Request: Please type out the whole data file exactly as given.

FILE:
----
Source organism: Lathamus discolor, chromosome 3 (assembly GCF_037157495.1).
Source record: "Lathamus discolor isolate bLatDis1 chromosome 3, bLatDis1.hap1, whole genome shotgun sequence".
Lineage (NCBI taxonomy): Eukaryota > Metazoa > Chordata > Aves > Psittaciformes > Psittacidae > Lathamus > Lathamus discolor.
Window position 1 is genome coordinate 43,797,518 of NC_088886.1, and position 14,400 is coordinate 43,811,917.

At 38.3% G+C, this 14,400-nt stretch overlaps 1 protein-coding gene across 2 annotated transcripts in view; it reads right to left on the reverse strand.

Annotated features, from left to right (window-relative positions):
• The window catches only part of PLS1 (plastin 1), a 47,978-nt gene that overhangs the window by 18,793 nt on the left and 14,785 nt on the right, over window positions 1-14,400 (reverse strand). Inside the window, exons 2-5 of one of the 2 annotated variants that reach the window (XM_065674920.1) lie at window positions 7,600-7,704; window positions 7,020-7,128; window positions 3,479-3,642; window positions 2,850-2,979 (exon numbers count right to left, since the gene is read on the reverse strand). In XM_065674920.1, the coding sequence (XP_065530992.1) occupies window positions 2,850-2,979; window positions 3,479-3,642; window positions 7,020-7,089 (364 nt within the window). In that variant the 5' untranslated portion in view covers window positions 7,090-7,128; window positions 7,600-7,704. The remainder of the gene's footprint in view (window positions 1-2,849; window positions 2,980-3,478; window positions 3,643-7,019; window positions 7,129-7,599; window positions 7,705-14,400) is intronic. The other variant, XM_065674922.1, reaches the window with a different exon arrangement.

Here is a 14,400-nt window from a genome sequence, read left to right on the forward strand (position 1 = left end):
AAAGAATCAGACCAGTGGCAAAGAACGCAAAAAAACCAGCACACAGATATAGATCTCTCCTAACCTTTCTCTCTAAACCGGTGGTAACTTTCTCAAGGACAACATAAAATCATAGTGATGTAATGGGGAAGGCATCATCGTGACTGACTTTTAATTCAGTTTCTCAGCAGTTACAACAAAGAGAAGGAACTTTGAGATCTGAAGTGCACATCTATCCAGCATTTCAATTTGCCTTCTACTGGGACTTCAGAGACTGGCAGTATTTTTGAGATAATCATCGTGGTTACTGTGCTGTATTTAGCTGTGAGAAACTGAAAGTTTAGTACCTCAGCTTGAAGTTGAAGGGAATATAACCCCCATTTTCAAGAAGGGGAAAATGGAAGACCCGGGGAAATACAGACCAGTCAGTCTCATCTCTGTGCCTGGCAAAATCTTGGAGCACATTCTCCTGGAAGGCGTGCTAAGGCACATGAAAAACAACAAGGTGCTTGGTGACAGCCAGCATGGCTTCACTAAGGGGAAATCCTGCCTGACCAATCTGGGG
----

Source organism: Lathamus discolor, chromosome 3 (assembly GCF_037157495.1).
Source record: "Lathamus discolor isolate bLatDis1 chromosome 3, bLatDis1.hap1, whole genome shotgun sequence".
Lineage (NCBI taxonomy): Eukaryota > Metazoa > Chordata > Aves > Psittaciformes > Psittacidae > Lathamus > Lathamus discolor.
Window position 1 is genome coordinate 43,797,518 of NC_088886.1, and position 14,400 is coordinate 43,811,917.

At 38.3% G+C, this 14,400-nt stretch overlaps 1 protein-coding gene across 2 annotated transcripts in view; it reads right to left on the reverse strand.

Annotated features, from left to right (window-relative positions):
• The window catches only part of PLS1 (plastin 1), a 47,978-nt gene that overhangs the window by 18,793 nt on the left and 14,785 nt on the right, over window positions 1-14,400 (reverse strand). Inside the window, exons 2-5 of one of the 2 annotated variants that reach the window (XM_065674920.1) lie at window positions 7,600-7,704; window positions 7,020-7,128; window positions 3,479-3,642; window positions 2,850-2,979 (exon numbers count right to left, since the gene is read on the reverse strand). In XM_065674920.1, the coding sequence (XP_065530992.1) occupies window positions 2,850-2,979; window positions 3,479-3,642; window positions 7,020-7,089 (364 nt within the window). In that variant the 5' untranslated portion in view covers window positions 7,090-7,128; window positions 7,600-7,704. The remainder of the gene's footprint in view (window positions 1-2,849; window positions 2,980-3,478; window positions 3,643-7,019; window positions 7,129-7,599; window positions 7,705-14,400) is intronic. The other variant, XM_065674922.1, reaches the window with a different exon arrangement.

Here is a 14,400-nt window from a genome sequence, read left to right on the forward strand (position 1 = left end):
AAAGAATCAGACCAGTGGCAAAGAACGCAAAAAAACCAGCACACAGATATAGATCTCTCCTAACCTTTCTCTCTAAACCGGTGGTAACTTTCTCAAGGACAACATAAAATCATAGTGATGTAATGGGGAAGGCATCATCGTGACTGACTTTTAATTCAGTTTCTCAGCAGTTACAACAAAGAGAAGGAACTTTGAGATCTGAAGTGCACATCTATCCAGCATTTCAATTTGCCTTCTACTGGGACTTCAGAGACTGGCAGTATTTTTGAGATAATCATCGTGGTTACTGTGCTGTATTTAGCTGTGAGAAACTGAAAGTTTAGTACCTCAGCTTGAAGTTGAAGGGAATATAACCCCCATTTTCAAGAAGGGGAAAATGGAAGACCCGGGGAAATACAGACCAGTCAGTCTCATCTCTGTGCCTGGCAAAATCTTGGAGCACATTCTCCTGGAAGGCGTGCTAAGGCACATGAAAAACAACAAGGTGCTTGGTGACAGCCAGCATGGCTTCACTAAGGGGAAATCCTGCCTGACCAATCTGGGG